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Shades of green in systems thinking

A trend towards sustainable systems and design has been growing in the College of Engineering for decades – and for students and faculty, the focus on “green” research and education is stronger than ever.

Like budding leaves along a vista of trees, the term “green engineering” comes in all shades and hues at Virginia Tech. 

To Hayley Capilitan, green engineering is a team of 47 students designing a wind turbine for a U.S. Department of Energy competition.

To Saifur Rahman, it’s figuring out how to deploy storage capacity to make electricity more useful from photovoltaic panels like the array he first erected in 1988 atop Whittemore Hall.

To Sean McGinnis, green engineering is shorthand for sustainable systems. It’s analyzing the overall environmental impact of, for instance, ethanol, which does reduce fossil fuel consumption but also requires energy to grow the corn as well as pesticides that contaminate water systems.

Green engineering, to Tripp Shealy, literally means green – incorporating plants, trees, grassy roofs and other bio-features into an engineering design.

Despite its many divergent branches, green engineering’s roots lie deep within Virginia Tech's commitment to infuse environmentally conscious attitudes, values, and principles, combined with science, technology, and engineering practice, all directed toward improving local and global environmental quality.

As Maryam Shakiba, assistant professor in the Charles E. Via, Jr. Department of Civil and Environmental Engineering, who studies how macroplastics in the earth’s ocean waters break down to microplastics, states:

“All engineering should be green, ideally.”

Starting with solar

In some respects, the College of Engineering’s greening was first planted in 1979 with the hiring of Rahman. Today he is the Joseph R. Loring Professor in the Bradley Department of Electrical and Computer Engineering, but 43 years ago he was a young professor with a newly minted Virginia Tech Ph.D. in electrical engineering. 

Rahman’s research had been in nuclear energy, a field that literally imploded that year with the partial meltdown of the Three Mile Island nuclear reactor in Pennsylvania. But he’d been fortunate that summer prior to his Virginia Tech appointment to work at Duke Energy, where he had explored solar and offshore wind as potential energy sources. 

“So I had those studies and the experience, and I had the data, so I thought why not use this to build a course at Virginia Tech?” Rahman reflected.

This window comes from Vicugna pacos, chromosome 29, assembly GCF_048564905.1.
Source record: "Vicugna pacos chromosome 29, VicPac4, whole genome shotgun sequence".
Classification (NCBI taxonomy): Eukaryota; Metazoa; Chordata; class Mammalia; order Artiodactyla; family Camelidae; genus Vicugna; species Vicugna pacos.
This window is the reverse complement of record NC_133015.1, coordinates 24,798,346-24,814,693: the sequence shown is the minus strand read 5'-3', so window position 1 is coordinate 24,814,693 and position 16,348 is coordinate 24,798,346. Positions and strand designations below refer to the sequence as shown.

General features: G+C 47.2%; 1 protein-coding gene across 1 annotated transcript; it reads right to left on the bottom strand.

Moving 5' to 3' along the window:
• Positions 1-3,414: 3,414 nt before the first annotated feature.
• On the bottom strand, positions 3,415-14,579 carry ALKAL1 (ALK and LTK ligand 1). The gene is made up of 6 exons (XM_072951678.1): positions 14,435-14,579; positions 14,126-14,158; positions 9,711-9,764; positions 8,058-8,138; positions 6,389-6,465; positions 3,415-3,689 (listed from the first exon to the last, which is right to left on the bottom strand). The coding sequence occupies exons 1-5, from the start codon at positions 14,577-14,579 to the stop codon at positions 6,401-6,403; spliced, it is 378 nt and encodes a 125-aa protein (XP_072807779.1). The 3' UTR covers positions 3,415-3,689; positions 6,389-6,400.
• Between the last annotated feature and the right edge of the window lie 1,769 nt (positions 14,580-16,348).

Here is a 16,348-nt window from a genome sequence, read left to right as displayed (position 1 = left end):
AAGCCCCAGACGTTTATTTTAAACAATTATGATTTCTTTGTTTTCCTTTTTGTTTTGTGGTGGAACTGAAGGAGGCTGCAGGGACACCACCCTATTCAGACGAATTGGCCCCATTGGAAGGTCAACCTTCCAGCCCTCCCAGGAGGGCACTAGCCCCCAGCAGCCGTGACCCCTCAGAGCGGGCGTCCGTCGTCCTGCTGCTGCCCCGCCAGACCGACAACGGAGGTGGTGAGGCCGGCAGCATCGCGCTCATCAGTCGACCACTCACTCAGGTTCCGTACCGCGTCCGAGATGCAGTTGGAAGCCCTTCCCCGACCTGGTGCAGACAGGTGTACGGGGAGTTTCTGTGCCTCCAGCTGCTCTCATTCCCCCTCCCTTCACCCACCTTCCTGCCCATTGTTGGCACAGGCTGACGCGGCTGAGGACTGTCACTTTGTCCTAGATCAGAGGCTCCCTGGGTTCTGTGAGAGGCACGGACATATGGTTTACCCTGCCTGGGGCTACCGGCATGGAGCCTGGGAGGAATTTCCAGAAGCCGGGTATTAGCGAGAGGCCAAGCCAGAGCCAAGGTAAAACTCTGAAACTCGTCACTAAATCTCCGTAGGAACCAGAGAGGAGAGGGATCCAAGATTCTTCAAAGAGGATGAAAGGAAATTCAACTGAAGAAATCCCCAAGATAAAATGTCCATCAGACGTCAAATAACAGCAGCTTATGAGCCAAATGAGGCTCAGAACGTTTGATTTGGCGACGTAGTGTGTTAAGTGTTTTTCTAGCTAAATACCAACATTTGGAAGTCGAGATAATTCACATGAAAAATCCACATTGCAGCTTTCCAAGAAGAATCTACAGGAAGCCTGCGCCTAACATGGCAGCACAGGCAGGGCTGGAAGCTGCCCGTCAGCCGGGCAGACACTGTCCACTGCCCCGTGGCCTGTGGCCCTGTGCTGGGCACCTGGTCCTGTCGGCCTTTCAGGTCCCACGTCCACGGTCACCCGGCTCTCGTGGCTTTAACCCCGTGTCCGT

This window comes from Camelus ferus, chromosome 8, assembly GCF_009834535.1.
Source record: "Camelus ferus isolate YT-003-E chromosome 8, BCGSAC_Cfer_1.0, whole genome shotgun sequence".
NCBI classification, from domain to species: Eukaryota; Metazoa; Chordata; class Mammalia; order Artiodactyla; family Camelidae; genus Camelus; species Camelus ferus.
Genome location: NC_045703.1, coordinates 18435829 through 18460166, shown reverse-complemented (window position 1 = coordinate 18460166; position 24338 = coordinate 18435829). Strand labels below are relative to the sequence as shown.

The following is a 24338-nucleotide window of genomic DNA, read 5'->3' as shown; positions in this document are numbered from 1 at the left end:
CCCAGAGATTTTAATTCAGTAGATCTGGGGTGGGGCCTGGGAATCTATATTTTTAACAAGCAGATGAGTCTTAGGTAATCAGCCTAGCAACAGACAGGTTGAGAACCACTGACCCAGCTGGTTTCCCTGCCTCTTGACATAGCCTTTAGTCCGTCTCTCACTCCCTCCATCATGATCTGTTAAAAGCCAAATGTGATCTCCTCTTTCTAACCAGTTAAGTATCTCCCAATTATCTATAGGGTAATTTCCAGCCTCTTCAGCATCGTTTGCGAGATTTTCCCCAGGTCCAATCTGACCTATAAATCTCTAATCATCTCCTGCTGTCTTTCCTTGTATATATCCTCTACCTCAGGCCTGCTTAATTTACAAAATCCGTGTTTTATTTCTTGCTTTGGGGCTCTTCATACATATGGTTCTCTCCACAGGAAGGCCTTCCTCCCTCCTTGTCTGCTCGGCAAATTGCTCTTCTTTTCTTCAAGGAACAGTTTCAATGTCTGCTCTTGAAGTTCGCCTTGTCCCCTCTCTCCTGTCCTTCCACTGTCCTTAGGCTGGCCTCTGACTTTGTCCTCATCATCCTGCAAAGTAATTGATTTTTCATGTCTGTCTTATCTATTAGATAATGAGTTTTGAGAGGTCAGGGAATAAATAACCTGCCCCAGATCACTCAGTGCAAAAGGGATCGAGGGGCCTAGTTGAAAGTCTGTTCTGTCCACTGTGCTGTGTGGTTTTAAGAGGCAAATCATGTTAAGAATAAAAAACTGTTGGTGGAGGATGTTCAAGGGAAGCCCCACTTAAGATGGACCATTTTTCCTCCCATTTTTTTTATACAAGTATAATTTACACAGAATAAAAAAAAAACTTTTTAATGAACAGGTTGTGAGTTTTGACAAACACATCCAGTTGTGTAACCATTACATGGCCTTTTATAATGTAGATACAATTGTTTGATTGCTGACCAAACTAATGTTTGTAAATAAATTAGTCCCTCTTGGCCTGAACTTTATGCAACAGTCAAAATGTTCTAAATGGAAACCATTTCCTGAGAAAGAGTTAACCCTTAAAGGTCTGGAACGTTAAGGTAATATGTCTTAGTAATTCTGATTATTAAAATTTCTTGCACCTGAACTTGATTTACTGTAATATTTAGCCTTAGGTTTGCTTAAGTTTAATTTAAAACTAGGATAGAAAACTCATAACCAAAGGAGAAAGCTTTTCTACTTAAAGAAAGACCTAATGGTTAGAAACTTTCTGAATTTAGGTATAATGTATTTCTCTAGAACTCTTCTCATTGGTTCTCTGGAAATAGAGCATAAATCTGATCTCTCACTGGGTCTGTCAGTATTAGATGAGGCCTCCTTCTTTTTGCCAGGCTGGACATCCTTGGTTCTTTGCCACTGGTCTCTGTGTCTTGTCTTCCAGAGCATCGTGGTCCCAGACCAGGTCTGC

In 1988, he supervised construction of a solar photovoltaic lab on the roof of Whittemore Hall on Virginia Tech’s main campus in Blacksburg, which held the title of largest university-based solar facility on the East Coast until Georgia Tech’s installation in 1996 for the Atlanta Olympics.

“If you can motivate young minds to do something good, something for people who are disadvantaged, they take it upon themselves to do the extra work and provide a solution.”


Soon thereafter he transferred to the Virginia Tech Research Center in Arlington, where he built another rooftop solar facility that monitors performance under different weather conditions. His expertise, though, involves the complexities of integrating renewables into the power grid. He recently returned from a 13-day lecture tour in London, Paris, the Netherlands, and Bangladesh where he spoke on these topics, and he is the incoming president of the 400,000-member Institute of Electrical and Electronics Engineers (IEEE) – the first Virginia Tech faculty member to assume this position and the only resident of Virginia to do so in at least 50 years. 

But perhaps his proudest achievement is his students. For a class project a few years ago, his students installed a wind turbine at a West Virginia home for foster children to provide the facility with electricity.

“If you can motivate young minds to do something good, something for people who are disadvantaged, they take it upon themselves to do the extra work and provide a solution.”

Student teams tackle renewable wind energy 

One such young mind is Hayley Capilitan of Long Valley, N.J., who graduated in May with a degree in mechanical engineering. During her four years at Virginia Tech, she spent as much time in the Advanced Engineering Design Lab as she did in class as a member of the Wind Turbine Team. 

“The skills I learned in classes were good and applicable to a wide range of things,” she said, “but it wasn’t until I was on the team that I was learning wind industry terms – things about power and aerodynamics.”

Started in 2016 by Matt Kuester, research assistant professor in the Kevin T. Crofton Department of Aerospace and Ocean Engineering, the Wind Turbine Team each year competes in the national Collegiate Wind Competition hosted by the U.S. Department of Energy. Virginia Tech has consistently ranked in the competition’s top five.